This is a straw man. Even firm believers in the signaling model like myself grant that schools teach some useful skills. But more importantly, this objection only works against specific kinds of signaling. Yes, if all that school signals is IQ, then a test is a cheap substitute. But what if school signals conscientiousness and/or conformism? Think about it this way: Would you want to hire a high school drop-out with a 150 IQ? Probably not, because you'd immediately think "This guy had the brains to do anything. Why didn't he finish high school? What's wrong with him?!"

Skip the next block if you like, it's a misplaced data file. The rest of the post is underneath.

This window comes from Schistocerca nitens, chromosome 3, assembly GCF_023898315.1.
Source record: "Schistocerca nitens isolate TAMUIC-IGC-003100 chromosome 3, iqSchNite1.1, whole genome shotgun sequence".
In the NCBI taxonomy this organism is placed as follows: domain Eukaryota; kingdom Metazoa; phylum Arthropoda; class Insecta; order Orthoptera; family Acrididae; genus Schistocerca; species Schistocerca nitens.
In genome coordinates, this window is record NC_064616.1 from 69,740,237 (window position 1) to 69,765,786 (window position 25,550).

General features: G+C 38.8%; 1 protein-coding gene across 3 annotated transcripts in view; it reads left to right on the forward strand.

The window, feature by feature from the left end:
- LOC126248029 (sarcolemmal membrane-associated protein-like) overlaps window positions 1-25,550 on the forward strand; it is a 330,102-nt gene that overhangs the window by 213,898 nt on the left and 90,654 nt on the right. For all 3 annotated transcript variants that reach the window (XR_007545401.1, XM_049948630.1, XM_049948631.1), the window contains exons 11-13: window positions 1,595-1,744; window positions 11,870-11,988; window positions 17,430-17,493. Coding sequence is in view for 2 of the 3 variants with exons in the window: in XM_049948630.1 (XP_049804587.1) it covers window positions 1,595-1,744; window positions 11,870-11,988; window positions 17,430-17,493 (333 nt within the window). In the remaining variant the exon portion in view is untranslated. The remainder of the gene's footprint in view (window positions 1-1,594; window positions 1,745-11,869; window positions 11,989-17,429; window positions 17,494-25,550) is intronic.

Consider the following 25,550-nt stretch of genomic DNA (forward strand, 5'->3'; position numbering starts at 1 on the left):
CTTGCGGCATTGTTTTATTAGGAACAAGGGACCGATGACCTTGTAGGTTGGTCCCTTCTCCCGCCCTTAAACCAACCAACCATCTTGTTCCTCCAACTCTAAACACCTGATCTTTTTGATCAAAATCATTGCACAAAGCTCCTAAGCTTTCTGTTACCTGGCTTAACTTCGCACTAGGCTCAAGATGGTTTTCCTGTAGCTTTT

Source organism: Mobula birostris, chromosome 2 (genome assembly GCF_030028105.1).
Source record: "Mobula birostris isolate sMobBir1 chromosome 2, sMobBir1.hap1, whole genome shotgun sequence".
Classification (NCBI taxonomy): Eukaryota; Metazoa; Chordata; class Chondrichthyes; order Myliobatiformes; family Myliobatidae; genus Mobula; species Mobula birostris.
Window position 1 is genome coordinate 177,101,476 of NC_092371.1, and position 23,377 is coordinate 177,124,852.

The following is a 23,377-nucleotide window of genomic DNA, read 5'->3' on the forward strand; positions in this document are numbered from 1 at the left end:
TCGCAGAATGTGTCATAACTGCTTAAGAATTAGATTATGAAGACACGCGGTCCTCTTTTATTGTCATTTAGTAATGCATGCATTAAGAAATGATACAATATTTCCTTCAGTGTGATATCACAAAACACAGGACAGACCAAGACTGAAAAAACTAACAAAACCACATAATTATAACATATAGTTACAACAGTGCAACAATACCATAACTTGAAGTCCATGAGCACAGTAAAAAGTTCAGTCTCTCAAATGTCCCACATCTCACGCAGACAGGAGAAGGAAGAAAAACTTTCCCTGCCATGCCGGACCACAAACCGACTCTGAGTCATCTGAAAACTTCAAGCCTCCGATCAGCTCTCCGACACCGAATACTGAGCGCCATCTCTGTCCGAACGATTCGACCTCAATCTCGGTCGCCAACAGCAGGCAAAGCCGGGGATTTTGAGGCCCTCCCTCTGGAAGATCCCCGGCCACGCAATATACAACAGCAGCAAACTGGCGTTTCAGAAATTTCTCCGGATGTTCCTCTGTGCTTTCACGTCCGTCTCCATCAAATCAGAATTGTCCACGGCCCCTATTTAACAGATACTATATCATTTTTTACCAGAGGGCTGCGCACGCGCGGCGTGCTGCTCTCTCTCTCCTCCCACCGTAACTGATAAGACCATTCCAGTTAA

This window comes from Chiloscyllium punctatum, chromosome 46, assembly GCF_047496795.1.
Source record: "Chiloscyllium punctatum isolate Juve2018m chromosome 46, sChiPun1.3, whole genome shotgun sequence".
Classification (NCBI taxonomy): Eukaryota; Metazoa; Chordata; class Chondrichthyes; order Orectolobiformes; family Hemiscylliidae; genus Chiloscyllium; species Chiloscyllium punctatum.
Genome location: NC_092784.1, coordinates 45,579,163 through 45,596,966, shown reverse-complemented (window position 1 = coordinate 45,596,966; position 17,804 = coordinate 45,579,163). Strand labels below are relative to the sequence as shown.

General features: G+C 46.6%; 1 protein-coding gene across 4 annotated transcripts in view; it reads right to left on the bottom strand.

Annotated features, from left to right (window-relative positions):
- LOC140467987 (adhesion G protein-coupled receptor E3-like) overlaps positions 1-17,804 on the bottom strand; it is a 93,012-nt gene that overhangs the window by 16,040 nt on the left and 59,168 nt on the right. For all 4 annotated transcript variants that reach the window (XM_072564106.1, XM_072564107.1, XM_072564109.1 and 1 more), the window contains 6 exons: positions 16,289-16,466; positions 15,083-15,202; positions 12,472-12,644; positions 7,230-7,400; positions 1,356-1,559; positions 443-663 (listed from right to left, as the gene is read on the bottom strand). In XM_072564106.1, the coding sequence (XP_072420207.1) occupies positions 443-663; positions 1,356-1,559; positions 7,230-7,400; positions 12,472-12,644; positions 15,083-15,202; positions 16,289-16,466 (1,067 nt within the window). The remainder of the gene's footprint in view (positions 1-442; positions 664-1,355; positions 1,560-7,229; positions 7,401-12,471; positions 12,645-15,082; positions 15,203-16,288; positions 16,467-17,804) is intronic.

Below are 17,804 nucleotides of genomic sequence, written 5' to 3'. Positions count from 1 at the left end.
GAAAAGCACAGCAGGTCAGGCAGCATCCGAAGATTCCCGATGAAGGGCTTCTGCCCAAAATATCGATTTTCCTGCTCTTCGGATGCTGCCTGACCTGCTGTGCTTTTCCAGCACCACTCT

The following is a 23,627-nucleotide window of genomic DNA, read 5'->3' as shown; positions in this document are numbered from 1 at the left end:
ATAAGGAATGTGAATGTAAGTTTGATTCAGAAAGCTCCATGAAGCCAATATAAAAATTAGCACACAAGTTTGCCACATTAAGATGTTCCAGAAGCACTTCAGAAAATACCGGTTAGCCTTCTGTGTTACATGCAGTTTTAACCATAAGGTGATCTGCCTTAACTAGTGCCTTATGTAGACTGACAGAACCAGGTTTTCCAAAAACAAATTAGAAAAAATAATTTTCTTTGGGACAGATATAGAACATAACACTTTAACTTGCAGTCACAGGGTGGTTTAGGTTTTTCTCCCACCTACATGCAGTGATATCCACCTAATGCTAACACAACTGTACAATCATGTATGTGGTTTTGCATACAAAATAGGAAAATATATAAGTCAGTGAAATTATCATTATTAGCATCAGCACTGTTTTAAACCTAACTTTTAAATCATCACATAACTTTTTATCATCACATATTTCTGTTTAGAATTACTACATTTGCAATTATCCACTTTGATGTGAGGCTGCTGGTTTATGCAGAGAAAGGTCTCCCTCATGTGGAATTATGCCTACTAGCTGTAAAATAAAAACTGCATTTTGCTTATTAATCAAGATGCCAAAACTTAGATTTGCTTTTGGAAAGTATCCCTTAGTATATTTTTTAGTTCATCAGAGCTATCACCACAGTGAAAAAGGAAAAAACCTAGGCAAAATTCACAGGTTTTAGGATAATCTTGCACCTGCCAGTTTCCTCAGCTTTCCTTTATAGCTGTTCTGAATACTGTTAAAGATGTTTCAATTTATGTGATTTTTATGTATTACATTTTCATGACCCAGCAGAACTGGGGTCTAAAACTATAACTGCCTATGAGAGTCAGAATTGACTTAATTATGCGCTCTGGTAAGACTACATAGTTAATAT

It does not suffice to give everyone a test and hire people with the highest scores. Many general-aptitude tests are illegal in the United States because of antidiscrimination laws, but that is not the point. Doing well on a test is no guarantee of perseverance. The signal must be costly and grueling, otherwise it fails to sort out the best job candidates.
From context, Tyler definitely does not seem to be summarizing someone else's view. These thoughts about the signaling model of education are his own, as best as I can tell.
I'm stunned. Tyler's apparent change of mind makes me want to start a Spence Club for believers in the signaling model of education (analogous to Mankiw's Pigou Club) and induct Tyler - or at least his Inner Economist - as the second member.